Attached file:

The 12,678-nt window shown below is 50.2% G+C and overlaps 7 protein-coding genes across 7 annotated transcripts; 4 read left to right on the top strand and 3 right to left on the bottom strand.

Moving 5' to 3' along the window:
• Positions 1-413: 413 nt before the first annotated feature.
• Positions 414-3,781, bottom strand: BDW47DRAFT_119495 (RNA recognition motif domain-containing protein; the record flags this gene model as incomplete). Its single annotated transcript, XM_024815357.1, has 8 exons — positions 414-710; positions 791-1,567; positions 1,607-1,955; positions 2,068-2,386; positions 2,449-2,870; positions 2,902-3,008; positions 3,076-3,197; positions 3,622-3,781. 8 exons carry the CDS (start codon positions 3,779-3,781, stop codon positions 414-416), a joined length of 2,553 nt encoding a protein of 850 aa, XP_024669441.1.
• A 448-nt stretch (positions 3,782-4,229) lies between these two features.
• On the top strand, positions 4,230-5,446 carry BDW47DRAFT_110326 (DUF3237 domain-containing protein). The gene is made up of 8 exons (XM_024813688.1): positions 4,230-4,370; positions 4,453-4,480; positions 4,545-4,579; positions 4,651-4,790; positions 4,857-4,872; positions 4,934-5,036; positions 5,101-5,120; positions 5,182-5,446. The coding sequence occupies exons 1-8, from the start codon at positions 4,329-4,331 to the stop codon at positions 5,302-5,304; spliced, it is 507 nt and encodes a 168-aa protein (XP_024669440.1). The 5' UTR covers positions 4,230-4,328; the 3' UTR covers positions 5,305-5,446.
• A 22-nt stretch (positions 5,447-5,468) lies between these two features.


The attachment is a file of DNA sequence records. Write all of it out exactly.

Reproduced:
The 12,678-nt window shown below is 50.2% G+C and overlaps 7 protein-coding genes across 7 annotated transcripts; 4 read left to right on the top strand and 3 right to left on the bottom strand.

Moving 5' to 3' along the window:
• Positions 1-413: 413 nt before the first annotated feature.
• Positions 414-3,781, bottom strand: BDW47DRAFT_119495 (RNA recognition motif domain-containing protein; the record flags this gene model as incomplete). Its single annotated transcript, XM_024815357.1, has 8 exons — positions 414-710; positions 791-1,567; positions 1,607-1,955; positions 2,068-2,386; positions 2,449-2,870; positions 2,902-3,008; positions 3,076-3,197; positions 3,622-3,781. 8 exons carry the CDS (start codon positions 3,779-3,781, stop codon positions 414-416), a joined length of 2,553 nt encoding a protein of 850 aa, XP_024669441.1.
• A 448-nt stretch (positions 3,782-4,229) lies between these two features.
• On the top strand, positions 4,230-5,446 carry BDW47DRAFT_110326 (DUF3237 domain-containing protein). The gene is made up of 8 exons (XM_024813688.1): positions 4,230-4,370; positions 4,453-4,480; positions 4,545-4,579; positions 4,651-4,790; positions 4,857-4,872; positions 4,934-5,036; positions 5,101-5,120; positions 5,182-5,446. The coding sequence occupies exons 1-8, from the start codon at positions 4,329-4,331 to the stop codon at positions 5,302-5,304; spliced, it is 507 nt and encodes a 168-aa protein (XP_024669440.1). The 5' UTR covers positions 4,230-4,328; the 3' UTR covers positions 5,305-5,446.
• A 22-nt stretch (positions 5,447-5,468) lies between these two features.